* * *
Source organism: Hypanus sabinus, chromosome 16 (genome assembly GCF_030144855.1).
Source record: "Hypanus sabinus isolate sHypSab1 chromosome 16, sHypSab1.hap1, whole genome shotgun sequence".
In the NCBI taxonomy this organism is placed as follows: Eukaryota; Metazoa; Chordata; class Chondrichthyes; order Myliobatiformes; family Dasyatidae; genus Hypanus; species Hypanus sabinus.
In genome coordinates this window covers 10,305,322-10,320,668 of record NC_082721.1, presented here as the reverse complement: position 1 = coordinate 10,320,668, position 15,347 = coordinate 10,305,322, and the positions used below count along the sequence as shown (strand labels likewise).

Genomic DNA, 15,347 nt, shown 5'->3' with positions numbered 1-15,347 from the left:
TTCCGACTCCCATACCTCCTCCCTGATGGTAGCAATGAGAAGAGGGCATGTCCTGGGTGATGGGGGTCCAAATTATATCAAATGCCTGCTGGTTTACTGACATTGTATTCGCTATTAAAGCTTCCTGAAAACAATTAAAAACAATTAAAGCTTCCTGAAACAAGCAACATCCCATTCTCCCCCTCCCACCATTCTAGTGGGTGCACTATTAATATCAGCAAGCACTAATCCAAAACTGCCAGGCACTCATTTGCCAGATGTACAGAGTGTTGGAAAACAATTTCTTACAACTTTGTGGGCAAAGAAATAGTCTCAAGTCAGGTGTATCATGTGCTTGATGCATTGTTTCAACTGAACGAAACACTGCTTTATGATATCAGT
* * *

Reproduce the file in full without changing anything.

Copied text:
Source organism: Hypanus sabinus, chromosome 16 (genome assembly GCF_030144855.1).
Source record: "Hypanus sabinus isolate sHypSab1 chromosome 16, sHypSab1.hap1, whole genome shotgun sequence".
In the NCBI taxonomy this organism is placed as follows: Eukaryota; Metazoa; Chordata; class Chondrichthyes; order Myliobatiformes; family Dasyatidae; genus Hypanus; species Hypanus sabinus.
In genome coordinates this window covers 10,305,322-10,320,668 of record NC_082721.1, presented here as the reverse complement: position 1 = coordinate 10,320,668, position 15,347 = coordinate 10,305,322, and the positions used below count along the sequence as shown (strand labels likewise).

Genomic DNA, 15,347 nt, shown 5'->3' with positions numbered 1-15,347 from the left:
TTCCGACTCCCATACCTCCTCCCTGATGGTAGCAATGAGAAGAGGGCATGTCCTGGGTGATGGGGGTCCAAATTATATCAAATGCCTGCTGGTTTACTGACATTGTATTCGCTATTAAAGCTTCCTGAAAACAATTAAAAACAATTAAAGCTTCCTGAAACAAGCAACATCCCATTCTCCCCCTCCCACCATTCTAGTGGGTGCACTATTAATATCAGCAAGCACTAATCCAAAACTGCCAGGCACTCATTTGCCAGATGTACAGAGTGTTGGAAAACAATTTCTTACAACTTTGTGGGCAAAGAAATAGTCTCAAGTCAGGTGTATCATGTGCTTGATGCATTGTTTCAACTGAACGAAACACTGCTTTATGATATCAGT